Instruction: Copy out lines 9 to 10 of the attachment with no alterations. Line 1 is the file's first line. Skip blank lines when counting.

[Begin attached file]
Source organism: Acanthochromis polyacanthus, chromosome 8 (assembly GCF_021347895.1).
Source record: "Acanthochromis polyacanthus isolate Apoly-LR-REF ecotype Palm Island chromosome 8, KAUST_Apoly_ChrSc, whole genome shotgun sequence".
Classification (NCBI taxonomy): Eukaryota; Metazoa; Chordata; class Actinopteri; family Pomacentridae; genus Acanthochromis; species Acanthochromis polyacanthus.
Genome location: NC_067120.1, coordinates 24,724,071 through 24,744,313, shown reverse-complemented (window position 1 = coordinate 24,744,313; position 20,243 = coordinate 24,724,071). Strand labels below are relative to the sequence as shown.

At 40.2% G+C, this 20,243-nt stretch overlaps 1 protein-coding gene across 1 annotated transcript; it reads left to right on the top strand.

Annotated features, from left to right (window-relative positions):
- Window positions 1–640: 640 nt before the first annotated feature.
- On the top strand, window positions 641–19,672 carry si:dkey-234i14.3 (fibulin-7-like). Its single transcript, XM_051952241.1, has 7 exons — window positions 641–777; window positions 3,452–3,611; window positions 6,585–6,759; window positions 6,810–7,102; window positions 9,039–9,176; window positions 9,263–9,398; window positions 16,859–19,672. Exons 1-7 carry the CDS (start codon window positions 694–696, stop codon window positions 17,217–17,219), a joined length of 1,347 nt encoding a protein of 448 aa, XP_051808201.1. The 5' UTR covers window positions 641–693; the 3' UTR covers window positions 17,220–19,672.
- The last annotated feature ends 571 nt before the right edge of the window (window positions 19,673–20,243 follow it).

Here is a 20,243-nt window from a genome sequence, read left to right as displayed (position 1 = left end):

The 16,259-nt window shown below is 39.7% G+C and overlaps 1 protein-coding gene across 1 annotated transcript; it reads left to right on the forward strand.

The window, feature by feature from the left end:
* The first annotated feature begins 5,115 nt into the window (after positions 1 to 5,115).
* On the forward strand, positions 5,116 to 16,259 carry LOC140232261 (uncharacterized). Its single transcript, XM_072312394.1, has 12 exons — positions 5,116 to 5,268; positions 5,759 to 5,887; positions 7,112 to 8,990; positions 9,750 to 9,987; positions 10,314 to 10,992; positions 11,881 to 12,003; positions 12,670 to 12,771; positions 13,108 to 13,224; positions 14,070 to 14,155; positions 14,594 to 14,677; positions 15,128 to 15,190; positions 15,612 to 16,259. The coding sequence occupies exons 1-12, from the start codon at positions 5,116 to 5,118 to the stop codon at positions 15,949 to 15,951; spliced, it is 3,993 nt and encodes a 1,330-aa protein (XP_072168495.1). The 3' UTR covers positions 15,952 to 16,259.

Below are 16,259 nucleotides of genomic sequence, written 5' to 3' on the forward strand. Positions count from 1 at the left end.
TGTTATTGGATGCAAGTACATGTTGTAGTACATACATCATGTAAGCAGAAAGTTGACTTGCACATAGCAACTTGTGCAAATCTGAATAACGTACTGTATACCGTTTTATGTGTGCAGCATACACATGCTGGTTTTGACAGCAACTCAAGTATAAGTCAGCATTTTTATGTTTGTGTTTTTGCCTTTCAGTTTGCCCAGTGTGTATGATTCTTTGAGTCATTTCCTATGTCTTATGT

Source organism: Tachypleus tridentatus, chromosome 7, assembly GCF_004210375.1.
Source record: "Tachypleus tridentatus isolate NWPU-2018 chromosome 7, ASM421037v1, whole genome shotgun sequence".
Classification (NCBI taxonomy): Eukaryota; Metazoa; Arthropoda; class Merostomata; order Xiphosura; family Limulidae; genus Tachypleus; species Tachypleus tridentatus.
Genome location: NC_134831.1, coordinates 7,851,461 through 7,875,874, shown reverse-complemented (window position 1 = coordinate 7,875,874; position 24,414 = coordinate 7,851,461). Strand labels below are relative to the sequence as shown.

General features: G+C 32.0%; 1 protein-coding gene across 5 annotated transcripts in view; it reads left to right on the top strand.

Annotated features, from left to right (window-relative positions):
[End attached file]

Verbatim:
- The last annotated feature ends 571 nt before the right edge of the window (window positions 19,673–20,243 follow it).

Here is a 20,243-nt window from a genome sequence, read left to right as displayed (position 1 = left end):